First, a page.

Film Highlight: His Girl Friday


Parkway Theater, Monday at 7:30 p.m.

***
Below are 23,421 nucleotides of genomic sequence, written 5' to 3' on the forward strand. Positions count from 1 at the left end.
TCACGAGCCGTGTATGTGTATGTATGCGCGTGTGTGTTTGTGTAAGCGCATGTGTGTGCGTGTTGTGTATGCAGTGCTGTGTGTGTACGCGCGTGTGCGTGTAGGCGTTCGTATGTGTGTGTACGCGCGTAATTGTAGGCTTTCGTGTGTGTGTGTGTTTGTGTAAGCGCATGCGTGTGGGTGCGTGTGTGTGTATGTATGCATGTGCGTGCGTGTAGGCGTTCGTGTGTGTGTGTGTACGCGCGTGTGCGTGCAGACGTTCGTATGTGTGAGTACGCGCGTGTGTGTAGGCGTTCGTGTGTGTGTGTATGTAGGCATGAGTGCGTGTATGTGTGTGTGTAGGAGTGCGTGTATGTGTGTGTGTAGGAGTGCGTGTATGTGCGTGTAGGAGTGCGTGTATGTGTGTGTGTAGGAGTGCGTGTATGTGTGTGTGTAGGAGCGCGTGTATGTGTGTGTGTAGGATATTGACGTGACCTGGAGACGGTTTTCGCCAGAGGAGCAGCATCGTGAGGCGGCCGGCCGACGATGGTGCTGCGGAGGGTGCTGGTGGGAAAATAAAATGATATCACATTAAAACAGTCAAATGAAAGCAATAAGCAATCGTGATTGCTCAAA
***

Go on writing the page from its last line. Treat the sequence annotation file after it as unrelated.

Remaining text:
Like Mozart and Marivaux, the makers of this 1940 comedy transmit the essential pleasures of being alive: the invention of language so fantastical and gorgeous that it stuns the speaker, the improvisatory nature of the con game, and the military strategies that make someone fall in love with you. The director, Howard Hawks, has the newspaper-editor hero (Cary Grant) and his ex-wife and ace reporter (Rosalind Russell) talking so fast that the words sizzle past their comic meanings; the actors turn into two jazz artists blowing at each other. Hawks's thoroughly amazing movie takes all the salient qualities of the American character—self-puffery, anti-pretentious razzing, slyness, callousness, mawkishness, genius, and lust—and accelerates them to the point of abstraction. While His Girl Friday is one of the talkiest of American comedies, it's also one of the most blazingly cinematic movies ever made—a speedball rush of kinetic euphoria that reminds you that Hawks is still the most entertaining of great American directors. As the newspaperman without a sentimental bone in his body, Grant creates a character as deeply and complexly lovable as Falstaff; it's a performance so wrought with multivalent charms that it defies description and has never been equaled.